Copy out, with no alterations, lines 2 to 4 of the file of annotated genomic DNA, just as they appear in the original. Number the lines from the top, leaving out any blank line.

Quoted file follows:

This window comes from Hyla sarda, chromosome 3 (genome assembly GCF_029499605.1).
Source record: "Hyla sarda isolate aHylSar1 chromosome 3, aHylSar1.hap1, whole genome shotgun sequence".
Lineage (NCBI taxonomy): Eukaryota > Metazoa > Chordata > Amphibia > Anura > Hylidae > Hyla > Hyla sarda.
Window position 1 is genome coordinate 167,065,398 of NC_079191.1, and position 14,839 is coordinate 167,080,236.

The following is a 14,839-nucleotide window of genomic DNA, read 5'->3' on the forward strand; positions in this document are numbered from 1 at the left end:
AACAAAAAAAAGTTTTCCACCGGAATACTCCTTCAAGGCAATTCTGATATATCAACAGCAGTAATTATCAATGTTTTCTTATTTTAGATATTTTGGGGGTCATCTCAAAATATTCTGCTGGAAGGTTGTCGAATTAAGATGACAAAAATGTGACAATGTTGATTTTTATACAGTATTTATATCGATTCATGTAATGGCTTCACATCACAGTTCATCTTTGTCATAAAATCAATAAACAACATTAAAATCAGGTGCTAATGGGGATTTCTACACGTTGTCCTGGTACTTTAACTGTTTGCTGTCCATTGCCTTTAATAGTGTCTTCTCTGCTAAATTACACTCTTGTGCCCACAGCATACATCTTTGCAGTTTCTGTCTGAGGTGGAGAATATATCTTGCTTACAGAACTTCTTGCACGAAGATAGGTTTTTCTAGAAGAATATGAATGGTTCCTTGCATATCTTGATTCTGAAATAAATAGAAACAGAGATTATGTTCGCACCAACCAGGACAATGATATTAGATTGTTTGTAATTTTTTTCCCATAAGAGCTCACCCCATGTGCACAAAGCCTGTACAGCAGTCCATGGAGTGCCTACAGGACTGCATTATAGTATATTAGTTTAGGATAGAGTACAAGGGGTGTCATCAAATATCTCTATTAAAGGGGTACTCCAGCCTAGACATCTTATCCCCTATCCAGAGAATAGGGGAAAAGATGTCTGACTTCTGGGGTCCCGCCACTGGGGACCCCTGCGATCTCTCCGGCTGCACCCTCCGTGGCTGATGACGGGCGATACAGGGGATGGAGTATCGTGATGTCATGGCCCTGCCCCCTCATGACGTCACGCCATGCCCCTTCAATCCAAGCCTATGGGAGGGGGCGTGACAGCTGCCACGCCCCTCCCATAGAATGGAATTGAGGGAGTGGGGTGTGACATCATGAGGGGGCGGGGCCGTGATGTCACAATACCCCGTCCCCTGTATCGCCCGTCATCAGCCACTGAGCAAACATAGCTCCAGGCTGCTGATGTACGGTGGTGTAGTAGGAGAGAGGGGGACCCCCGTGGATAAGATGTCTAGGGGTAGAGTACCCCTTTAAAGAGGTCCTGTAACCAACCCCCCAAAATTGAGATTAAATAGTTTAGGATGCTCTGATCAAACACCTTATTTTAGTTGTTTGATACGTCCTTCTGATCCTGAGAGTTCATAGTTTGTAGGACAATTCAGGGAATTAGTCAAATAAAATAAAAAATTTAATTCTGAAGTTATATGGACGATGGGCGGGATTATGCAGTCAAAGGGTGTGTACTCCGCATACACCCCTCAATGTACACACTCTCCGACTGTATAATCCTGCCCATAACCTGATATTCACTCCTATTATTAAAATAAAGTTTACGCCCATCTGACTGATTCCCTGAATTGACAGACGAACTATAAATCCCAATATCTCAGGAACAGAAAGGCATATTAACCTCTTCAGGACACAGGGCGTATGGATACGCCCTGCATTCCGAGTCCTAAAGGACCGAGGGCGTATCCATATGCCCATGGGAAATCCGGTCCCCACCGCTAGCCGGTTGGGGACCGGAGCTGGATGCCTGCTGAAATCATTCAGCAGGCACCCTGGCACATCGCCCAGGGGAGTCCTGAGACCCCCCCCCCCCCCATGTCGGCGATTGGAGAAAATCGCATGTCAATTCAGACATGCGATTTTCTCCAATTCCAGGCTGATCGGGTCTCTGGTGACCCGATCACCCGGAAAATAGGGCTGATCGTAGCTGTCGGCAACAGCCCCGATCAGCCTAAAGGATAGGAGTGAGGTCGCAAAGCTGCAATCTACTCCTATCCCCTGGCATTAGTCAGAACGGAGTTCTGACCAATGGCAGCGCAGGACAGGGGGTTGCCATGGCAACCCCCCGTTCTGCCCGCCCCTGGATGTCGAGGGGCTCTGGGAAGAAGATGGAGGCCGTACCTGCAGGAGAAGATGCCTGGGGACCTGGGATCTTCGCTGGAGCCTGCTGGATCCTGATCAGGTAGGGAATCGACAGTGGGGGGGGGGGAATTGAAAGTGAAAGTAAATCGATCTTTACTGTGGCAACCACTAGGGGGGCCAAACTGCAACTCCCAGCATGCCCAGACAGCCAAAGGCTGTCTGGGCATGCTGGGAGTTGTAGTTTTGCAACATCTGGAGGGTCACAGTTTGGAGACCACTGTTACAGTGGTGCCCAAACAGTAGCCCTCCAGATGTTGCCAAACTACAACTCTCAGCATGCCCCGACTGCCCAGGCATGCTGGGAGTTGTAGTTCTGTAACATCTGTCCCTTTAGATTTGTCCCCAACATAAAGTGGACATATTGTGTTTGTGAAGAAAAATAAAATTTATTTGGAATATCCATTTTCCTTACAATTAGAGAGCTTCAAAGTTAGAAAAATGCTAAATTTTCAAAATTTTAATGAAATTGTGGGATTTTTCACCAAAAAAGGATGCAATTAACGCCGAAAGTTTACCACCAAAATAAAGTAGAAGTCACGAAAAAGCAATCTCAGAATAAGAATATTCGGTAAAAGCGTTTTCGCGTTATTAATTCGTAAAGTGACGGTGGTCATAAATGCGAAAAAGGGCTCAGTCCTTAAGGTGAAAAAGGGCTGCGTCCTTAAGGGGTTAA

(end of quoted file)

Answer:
Source record: "Hyla sarda isolate aHylSar1 chromosome 3, aHylSar1.hap1, whole genome shotgun sequence".
Lineage (NCBI taxonomy): Eukaryota > Metazoa > Chordata > Amphibia > Anura > Hylidae > Hyla > Hyla sarda.
Window position 1 is genome coordinate 167,065,398 of NC_079191.1, and position 14,839 is coordinate 167,080,236.